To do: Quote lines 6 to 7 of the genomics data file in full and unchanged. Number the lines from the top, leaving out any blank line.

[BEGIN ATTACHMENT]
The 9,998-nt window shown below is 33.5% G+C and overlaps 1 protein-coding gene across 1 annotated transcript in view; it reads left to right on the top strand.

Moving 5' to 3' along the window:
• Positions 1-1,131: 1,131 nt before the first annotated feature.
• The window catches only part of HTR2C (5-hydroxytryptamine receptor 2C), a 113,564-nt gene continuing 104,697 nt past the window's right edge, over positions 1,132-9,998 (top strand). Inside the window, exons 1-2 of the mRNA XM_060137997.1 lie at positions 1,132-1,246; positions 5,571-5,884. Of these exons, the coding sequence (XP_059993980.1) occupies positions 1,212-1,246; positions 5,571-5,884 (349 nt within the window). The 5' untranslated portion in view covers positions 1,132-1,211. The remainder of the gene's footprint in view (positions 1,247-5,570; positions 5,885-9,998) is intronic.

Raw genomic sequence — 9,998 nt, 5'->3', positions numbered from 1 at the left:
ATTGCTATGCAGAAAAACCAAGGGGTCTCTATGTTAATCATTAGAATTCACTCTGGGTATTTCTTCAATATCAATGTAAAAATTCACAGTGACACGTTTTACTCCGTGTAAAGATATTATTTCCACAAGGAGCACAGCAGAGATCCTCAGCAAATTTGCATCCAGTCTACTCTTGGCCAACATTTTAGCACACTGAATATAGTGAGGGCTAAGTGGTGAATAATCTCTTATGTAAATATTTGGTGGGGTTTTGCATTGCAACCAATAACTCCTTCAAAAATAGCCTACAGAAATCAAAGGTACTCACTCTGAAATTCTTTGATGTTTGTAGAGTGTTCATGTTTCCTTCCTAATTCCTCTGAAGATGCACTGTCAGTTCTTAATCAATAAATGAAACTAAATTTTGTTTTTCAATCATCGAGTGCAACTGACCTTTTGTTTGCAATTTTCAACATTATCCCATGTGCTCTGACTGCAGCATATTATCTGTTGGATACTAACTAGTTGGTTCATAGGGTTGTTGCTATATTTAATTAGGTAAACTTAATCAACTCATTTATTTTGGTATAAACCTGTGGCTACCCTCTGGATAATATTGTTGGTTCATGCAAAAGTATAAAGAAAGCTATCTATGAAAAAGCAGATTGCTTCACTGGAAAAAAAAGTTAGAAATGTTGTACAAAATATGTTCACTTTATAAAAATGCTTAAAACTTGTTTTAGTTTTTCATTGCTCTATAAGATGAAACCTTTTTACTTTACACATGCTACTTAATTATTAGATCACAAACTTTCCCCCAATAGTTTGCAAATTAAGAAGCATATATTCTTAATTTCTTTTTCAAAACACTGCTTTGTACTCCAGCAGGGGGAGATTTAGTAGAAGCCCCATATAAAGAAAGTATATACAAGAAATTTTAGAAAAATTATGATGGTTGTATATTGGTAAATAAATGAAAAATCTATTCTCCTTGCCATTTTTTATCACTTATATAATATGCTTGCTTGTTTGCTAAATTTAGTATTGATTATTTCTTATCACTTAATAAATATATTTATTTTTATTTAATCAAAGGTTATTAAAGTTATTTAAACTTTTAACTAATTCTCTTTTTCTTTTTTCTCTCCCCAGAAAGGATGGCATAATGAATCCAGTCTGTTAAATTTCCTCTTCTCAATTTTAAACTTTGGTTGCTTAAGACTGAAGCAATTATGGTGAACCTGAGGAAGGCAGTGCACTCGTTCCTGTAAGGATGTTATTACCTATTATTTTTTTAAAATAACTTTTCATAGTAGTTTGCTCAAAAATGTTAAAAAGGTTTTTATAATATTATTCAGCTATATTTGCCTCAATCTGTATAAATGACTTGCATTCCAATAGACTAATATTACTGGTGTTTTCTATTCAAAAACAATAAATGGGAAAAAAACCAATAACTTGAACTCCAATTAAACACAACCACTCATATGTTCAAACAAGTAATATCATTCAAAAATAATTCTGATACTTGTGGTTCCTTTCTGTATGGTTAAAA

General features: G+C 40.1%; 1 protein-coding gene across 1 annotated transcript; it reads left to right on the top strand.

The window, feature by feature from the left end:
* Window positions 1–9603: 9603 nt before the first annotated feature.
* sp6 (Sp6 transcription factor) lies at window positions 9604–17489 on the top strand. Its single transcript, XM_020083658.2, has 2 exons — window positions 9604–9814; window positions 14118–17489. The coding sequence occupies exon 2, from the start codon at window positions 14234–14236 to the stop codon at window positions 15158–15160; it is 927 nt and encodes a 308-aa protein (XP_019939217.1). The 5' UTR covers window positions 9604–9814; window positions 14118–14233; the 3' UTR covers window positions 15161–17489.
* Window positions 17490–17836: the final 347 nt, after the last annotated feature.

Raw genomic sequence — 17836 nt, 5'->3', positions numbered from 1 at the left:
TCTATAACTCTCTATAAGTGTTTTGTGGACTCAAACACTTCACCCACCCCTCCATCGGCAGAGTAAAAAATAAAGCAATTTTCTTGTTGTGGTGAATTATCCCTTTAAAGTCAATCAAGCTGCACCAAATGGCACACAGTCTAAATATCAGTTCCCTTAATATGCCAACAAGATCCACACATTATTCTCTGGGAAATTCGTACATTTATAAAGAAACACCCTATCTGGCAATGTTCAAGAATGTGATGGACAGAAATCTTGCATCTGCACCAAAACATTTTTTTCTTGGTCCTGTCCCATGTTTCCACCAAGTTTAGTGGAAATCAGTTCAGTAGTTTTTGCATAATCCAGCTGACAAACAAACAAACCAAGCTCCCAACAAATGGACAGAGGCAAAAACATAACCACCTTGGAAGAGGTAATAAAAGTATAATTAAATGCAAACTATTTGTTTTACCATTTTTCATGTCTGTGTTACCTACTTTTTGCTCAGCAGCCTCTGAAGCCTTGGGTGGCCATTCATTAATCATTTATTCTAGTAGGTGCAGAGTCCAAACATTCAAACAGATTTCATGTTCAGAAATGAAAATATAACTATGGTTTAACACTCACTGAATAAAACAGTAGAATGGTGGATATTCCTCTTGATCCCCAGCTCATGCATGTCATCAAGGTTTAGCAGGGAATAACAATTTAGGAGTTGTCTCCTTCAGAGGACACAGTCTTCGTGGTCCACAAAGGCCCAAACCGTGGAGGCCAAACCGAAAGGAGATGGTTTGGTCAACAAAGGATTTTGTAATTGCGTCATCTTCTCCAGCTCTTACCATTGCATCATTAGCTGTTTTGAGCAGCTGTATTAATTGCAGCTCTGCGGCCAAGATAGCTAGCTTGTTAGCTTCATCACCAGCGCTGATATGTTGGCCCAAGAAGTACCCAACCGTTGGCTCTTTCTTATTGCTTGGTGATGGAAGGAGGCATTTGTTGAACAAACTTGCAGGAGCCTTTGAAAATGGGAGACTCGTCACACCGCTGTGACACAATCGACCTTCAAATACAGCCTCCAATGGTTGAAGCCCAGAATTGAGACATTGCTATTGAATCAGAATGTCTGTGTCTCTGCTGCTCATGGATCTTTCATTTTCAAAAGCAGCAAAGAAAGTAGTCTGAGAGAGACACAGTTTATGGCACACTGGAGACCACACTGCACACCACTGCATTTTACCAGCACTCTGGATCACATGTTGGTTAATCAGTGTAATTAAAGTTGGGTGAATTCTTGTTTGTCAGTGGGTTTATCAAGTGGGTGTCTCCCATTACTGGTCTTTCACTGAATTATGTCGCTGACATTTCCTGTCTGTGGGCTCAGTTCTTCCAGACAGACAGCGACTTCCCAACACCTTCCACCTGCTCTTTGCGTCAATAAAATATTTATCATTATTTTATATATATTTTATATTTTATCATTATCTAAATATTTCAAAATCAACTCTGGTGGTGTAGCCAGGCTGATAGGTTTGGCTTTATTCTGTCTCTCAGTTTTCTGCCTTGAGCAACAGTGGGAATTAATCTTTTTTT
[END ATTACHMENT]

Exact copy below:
ATTGCTATGCAGAAAAACCAAGGGGTCTCTATGTTAATCATTAGAATTCACTCTGGGTATTTCTTCAATATCAATGTAAAAATTCACAGTGACACGTTTTACTCCGTGTAAAGATATTATTTCCACAAGGAGCACAGCAGAGATCCTCAGCAAATTTGCATCCAGTCTACTCTTGGCCAACATTTTAGCACACTGAATATAGTGAGGGCTAAGTGGTGAATAATCTCTTATGTAAATATTTGGTGGGGTTTTGCATTGCAACCAATAACTCCTTCAAAAATAGCCTACAGAAATCAAAGGTACTCACTCTGAAATTCTTTGATGTTTGTAGAGTGTTCATGTTTCCTTCCTAATTCCTCTGAAGATGCACTGTCAGTTCTTAATCAATAAATGAAACTAAATTTTGTTTTTCAATCATCGAGTGCAACTGACCTTTTGTTTGCAATTTTCAACATTATCCCATGTGCTCTGACTGCAGCATATTATCTGTTGGATACTAACTAGTTGGTTCATAGGGTTGTTGCTATATTTAATTAGGTAAACTTAATCAACTCATTTATTTTGGTATAAACCTGTGGCTACCCTCTGGATAATATTGTTGGTTCATGCAAAAGTATAAAGAAAGCTATCTATGAAAAAGCAGATTGCTTCACTGGAAAAAAAAGTTAGAAATGTTGTACAAAATATGTTCACTTTATAAAAATGCTTAAAACTTGTTTTAGTTTTTCATTGCTCTATAAGATGAAACCTTTTTACTTTACACATGCTACTTAATTATTAGATCACAAACTTTCCCCCAATAGTTTGCAAATTAAGAAGCATATATTCTTAATTTCTTTTTCAAAACACTGCTTTGTACTCCAGCAGGGGGAGATTTAGTAGAAGCCCCATATAAAGAAAGTATATACAAGAAATTTTAGAAAAATTATGATGGTTGTATATTGGTAAATAAATGAAAAATCTATTCTCCTTGCCATTTTTTATCACTTATATAATATGCTTGCTTGTTTGCTAAATTTAGTATTGATTATTTCTTATCACTTAATAAATATATTTATTTTTATTTAATCAAAGGTTATTAAAGTTATTTAAACTTTTAACTAATTCTCTTTTTCTTTTTTCTCTCCCCAGAAAGGATGGCATAATGAATCCAGTCTGTTAAATTTCCTCTTCTCAATTTTAAACTTTGGTTGCTTAAGACTGAAGCAATTATGGTGAACCTGAGGAAGGCAGTGCACTCGTTCCTGTAAGGATGTTATTACCTATTATTTTTTTAAAATAACTTTTCATAGTAGTTTGCTCAAAAATGTTAAAAAGGTTTTTATAATATTATTCAGCTATATTTGCCTCAATCTGTATAAATGACTTGCATTCCAATAGACTAATATTACTGGTGTTTTCTATTCAAAAACAATAAATGGGAAAAAAACCAATAACTTGAACTCCAATTAAACACAACCACTCATATGTTCAAACAAGTAATATCATTCAAAAATAATTCTGATACTTGTGGTTCCTTTCTGTATGGTTAAAA

General features: G+C 40.1%; 1 protein-coding gene across 1 annotated transcript; it reads left to right on the top strand.